“Universal Access: Are National Strategic Plans Sensitive to Human Rights?,” in From the Ground Up: Building Comprehensive HIV/AIDS Care Programs in Resource-Limited Settings

The title of this publication, From the Ground Up, reflects our desire to establish a new paradigm for sharing the enormous wealth of information stemming from over 20 years of HIV/ AIDS program implementation experience. By reversing the typical “top-down” flow of information, the voices of hundreds of talented professionals on the front lines of the HIV/AIDS response can now be heard by all those who stand to benefit, regardless of their geographic location or position within the vast network of institutions and individuals that comprise the global HIV/AIDS community. While the Elizabeth Glaser Pediatric AIDS Foundation has served as the publisher of this text, the methods by which the content was developed are characterized by a remarkable level of collaboration involving hundreds of individuals and their affiliated institutions. A total of over 320 individuals contributed to these three volumes, generously volunteering their time to document an array of efforts in all aspects of HIV care, treatment, and prevention, as well as a host of related issues that constitute a truly comprehensive response to HIV and AIDS.

The chapters contained in the first of these three volumes, “Laying a Strong Foundation,” emphasize the importance of ensuring that a range of critical program components, from workforce capacity to human rights, are in place before embarking on service provision. Such considerations are critical to the success of any comprehensive program, and as such should always be made at the outset of program planning and implementation. The chapters contained in the second volume, “Establishing a Framework for Success,” remind us that the creation of a strong foundation, while critically important, is only the first step. We must then establish a framework of proven strategies, based on the best available scientific evidence, which will guide us in every aspect of our work. The chapters in the third and final volume, “Building Pathways and Partnerships,” show us that once programs are established, the human networks that provide access to and enhancement of the services provided are critical to their ultimate success. Only by ensuring that programs are appropriately linked with the populations they serve and are working in concert with complementary community-based efforts, can we be confident that services will reach those who need them most.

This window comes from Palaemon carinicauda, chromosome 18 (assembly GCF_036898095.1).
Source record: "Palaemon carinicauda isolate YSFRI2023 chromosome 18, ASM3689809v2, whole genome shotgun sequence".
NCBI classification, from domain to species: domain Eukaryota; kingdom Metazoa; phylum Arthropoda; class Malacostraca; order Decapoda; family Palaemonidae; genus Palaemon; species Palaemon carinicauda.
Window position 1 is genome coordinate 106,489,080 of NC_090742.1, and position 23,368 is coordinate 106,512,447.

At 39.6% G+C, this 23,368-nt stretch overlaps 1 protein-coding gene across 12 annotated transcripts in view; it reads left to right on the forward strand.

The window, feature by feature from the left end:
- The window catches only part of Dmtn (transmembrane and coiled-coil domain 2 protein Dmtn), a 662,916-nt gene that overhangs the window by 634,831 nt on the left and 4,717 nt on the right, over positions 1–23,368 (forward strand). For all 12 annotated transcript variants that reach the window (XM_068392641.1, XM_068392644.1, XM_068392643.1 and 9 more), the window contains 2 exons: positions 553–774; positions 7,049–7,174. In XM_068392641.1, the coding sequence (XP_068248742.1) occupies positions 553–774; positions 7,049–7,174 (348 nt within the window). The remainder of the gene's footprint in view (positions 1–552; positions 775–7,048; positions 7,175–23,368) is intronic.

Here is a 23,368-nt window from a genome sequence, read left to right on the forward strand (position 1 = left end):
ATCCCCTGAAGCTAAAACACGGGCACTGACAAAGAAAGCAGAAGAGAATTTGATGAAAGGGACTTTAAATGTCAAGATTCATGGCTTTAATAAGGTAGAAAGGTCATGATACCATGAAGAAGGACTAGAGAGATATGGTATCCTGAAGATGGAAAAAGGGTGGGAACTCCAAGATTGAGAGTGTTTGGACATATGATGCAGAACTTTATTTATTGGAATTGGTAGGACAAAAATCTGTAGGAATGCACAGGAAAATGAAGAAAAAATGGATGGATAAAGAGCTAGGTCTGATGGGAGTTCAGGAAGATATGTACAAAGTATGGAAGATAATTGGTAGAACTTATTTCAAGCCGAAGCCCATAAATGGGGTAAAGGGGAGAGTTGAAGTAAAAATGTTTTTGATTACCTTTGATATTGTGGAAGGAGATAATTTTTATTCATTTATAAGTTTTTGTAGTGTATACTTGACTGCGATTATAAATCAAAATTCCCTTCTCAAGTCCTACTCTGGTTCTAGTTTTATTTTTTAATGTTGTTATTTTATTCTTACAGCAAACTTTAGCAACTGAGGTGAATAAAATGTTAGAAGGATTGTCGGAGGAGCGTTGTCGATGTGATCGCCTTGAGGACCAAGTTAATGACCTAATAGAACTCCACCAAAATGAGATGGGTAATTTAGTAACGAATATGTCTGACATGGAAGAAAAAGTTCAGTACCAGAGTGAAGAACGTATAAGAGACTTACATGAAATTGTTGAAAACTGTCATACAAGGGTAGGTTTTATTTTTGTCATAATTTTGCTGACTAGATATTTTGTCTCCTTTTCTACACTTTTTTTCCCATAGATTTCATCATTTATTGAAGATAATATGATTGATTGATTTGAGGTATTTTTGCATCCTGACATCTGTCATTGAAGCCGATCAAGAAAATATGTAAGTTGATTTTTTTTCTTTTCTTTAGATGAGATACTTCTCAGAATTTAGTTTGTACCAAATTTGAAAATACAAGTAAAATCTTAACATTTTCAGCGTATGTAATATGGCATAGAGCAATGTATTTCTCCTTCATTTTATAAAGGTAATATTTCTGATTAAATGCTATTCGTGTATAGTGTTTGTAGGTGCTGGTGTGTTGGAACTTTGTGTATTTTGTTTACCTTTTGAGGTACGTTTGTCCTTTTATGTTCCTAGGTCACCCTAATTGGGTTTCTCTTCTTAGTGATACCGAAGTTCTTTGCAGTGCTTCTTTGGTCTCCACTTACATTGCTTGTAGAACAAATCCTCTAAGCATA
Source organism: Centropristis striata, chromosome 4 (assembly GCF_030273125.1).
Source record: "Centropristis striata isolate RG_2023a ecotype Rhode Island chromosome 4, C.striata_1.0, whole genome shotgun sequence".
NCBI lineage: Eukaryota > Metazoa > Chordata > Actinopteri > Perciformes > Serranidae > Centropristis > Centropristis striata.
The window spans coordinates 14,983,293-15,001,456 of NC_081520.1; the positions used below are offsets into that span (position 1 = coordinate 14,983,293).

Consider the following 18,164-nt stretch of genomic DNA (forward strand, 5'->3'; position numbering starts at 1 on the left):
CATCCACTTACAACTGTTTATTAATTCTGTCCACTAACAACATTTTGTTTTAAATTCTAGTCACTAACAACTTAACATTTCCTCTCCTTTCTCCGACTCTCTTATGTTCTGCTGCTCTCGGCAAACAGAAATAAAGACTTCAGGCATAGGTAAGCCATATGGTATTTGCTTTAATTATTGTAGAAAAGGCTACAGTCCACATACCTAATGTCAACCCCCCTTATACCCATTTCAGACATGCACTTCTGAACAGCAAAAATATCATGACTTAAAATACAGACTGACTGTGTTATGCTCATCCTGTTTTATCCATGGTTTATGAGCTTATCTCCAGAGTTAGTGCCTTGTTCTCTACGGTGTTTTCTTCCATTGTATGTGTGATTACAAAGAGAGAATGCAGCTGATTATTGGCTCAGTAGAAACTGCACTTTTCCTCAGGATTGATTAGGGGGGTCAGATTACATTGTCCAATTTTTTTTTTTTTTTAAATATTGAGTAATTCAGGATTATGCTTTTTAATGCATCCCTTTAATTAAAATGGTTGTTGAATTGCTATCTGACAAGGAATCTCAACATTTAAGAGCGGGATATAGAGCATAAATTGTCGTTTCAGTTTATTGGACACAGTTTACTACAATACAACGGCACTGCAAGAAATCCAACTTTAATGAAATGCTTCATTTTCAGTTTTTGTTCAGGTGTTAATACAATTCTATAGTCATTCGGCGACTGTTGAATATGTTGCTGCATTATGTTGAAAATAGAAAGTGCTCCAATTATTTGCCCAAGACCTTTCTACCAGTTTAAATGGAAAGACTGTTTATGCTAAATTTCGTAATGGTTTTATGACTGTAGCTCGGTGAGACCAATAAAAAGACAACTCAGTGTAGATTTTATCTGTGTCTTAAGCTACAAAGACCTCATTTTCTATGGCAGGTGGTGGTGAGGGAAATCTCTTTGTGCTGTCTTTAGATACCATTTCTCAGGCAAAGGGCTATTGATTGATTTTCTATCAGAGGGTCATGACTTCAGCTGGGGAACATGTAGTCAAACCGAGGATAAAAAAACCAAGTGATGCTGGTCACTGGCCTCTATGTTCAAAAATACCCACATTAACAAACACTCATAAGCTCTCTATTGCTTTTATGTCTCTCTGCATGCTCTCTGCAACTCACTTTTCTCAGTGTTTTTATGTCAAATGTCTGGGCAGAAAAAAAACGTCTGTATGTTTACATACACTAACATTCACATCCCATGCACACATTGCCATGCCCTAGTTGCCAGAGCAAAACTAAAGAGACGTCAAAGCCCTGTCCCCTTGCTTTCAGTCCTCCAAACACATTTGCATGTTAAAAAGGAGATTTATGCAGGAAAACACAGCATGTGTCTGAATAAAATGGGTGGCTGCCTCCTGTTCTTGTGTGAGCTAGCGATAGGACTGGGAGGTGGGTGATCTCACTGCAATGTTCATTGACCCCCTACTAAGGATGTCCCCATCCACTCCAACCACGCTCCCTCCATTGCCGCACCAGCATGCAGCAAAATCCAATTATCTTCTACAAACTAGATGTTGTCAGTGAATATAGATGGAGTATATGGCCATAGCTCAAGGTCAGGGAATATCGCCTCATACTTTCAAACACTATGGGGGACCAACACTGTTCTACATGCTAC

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Details:

Editors: Richard G. Marlink, Sara J. Teitelman
Authors:
Daniel Tarantola, Sofia Gruskin
Published By: Elizabeth Glaser Pediatric AIDS Foundation
Date: January 1, 2009
Publication Link: http://b.3cdn.net/glaser/515eaa8068b5e71d44_mlbrof7xw.pdf